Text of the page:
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Greenhouses Changing Lives in Gaza

USAID West Bank and Gaza recently delivered and installed the first set of greenhouses to residents in the Gaza strip. The greenhouses are helping compensate for the ongoing shortage of fresh vegetables and produce in the region. They are also helping residents by providing extra income.

Mariam Mohammed Abu Jara, a 57-year old widower who lives with her three sons and two daughters, is one of the recipients of the new greenhouses.  As the greenhouse was being installed, she said “I used to plant corn and strawberries on my land and the income was barely enough for my family’s expenses. Now, I’m going to plant all types of vegetables in the greenhouse, it will be more than enough for my family and I’m going to sell the rest of the crops in the market.”

Mariam Mohammad Abu Jarad during greenhouse installation Photo Credit: Jamila Al Za’anin, Save the Children Gaza.

Many residents like Abu Jarad have struggled to make ends meet, but with the installation of the new USAID greenhouses, she and her family will benefit from access to more regular income and better sustenance.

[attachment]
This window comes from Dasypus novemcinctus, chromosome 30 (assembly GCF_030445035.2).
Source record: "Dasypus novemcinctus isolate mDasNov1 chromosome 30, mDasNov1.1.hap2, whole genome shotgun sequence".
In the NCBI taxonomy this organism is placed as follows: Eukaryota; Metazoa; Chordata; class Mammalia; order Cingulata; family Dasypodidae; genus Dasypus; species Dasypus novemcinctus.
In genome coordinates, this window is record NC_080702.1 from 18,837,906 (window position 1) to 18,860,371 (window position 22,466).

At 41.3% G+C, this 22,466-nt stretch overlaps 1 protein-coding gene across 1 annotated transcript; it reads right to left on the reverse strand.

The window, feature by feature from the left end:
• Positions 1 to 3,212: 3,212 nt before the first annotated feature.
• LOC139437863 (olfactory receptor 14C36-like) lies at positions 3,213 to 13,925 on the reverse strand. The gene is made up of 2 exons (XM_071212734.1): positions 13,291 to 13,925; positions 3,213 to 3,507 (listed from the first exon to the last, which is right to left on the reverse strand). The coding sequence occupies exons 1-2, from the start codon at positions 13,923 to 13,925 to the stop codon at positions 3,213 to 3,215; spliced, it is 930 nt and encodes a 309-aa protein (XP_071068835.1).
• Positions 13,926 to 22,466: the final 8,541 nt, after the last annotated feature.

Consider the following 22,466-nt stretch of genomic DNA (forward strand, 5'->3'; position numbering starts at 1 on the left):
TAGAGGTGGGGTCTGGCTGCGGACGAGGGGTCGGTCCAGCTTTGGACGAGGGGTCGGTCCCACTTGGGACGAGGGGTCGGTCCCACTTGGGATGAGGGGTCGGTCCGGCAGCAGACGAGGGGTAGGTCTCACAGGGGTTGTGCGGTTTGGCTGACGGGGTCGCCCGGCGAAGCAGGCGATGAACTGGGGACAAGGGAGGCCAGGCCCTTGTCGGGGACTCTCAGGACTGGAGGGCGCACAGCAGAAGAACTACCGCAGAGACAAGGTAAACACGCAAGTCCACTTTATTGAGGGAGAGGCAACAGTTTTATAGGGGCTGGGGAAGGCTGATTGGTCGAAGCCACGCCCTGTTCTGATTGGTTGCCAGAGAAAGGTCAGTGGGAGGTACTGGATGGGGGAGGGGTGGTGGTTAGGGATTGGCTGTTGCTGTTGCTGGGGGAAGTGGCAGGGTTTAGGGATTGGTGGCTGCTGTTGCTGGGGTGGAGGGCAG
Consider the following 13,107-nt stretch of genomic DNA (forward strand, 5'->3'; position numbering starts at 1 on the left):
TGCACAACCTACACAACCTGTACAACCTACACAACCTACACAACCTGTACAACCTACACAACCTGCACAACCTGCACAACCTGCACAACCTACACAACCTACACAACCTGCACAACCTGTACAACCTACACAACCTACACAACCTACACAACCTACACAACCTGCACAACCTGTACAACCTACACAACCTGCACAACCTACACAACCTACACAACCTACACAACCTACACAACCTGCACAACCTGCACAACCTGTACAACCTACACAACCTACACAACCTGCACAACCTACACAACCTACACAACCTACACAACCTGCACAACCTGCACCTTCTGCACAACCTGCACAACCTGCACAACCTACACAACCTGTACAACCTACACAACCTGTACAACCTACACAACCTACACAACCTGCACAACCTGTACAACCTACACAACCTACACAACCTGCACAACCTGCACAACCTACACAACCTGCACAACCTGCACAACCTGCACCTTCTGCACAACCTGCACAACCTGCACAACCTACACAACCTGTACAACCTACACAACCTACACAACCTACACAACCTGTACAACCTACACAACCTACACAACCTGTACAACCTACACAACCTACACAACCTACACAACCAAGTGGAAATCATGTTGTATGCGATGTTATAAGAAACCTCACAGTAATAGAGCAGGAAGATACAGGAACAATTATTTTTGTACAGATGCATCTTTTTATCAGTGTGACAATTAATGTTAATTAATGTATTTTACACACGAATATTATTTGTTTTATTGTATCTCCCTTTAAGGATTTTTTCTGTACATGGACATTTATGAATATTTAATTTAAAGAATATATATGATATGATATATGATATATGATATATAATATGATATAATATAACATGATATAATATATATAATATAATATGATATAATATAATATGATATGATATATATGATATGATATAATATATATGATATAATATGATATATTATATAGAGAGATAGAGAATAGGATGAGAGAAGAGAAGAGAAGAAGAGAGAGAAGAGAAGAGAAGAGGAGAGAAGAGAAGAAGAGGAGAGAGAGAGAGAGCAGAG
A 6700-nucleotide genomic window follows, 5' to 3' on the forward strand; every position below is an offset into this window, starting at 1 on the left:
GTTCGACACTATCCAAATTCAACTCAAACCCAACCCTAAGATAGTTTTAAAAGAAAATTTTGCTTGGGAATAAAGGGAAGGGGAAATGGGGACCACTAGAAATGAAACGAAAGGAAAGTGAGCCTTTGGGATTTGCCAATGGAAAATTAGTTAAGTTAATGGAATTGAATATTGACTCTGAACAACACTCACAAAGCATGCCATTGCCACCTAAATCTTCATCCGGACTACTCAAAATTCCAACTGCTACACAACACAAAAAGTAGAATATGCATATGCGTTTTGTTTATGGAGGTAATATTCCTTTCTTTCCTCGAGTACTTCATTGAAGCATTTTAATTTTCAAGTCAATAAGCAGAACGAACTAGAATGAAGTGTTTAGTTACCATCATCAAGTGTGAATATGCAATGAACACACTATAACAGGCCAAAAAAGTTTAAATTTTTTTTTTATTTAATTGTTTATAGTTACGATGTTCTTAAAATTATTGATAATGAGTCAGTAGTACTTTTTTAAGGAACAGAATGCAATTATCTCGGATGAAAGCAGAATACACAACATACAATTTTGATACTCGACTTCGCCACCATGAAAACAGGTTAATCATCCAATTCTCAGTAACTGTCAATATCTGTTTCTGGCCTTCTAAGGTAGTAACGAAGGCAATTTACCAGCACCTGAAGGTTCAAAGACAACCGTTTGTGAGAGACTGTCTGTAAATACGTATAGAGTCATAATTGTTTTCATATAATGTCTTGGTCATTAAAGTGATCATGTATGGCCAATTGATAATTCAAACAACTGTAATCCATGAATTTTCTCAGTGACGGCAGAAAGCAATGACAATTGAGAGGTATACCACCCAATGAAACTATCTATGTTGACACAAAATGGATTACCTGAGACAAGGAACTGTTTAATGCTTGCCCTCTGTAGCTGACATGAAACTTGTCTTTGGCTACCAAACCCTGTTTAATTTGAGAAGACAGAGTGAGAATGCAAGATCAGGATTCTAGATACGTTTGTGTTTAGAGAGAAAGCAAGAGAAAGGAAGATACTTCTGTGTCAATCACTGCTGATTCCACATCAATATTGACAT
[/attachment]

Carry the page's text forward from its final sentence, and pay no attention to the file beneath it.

USAID, through the Enterprise Development and Investment Promotion project (EDIP), designed the greenhouses to suit local conditions to meet the pressing humanitarian needs.  They also identified beneficiaries to receive the greenhouses, which were selected based on plot quality, farming skills, marginalization, family size, and income

Through the EDIP project, USAID has installed 86 greenhouses in Gaza.

A Comprehensive Approach to Yemen

This originally appeared on  The White House Blog

On Friday, U.S. officials participated in a meeting of the Friends of Yemen in New York, marking an important occasion to coordinate international support for Yemen. The meeting also provides a good opportunity to discuss the United States’ comprehensive approach to assist Yemen.

Much of the press attention about U.S. efforts regarding Yemen has focused on efforts to combat Al Qaeda in the Arabian Peninsula (AQAP).  There is no doubt AQAP is a serious threat to Yemen, the United States, and our allies.  This was vividly demonstrated by the attempted bombing of Northwest Airlines Flight 253 on December 25, 2009, as well as by AQAP attacks in Yemen and Saudi Arabia. In response to this threat, in the past year the Yemeni government has conducted operations that have helped disrupt AQAP’s operations, but AQAP remains dangerous.  AQAP has conducted retaliatory attacks against Yemeni forces, and continues to plot additional attacks against the United States.  The United States strongly supports the Yemeni government’s efforts, and is providing it security assistance to increase its capacity to counter the AQAP threat.  The United States has also designated AQAP and its leaders as terrorists domestically and through the United Nations in order to prevent their travel and restrict their access to the international financial system.  At the same time, the United States and our international partners are strengthening international air travel security in order to prevent future attacks by AQAP or other terrorists.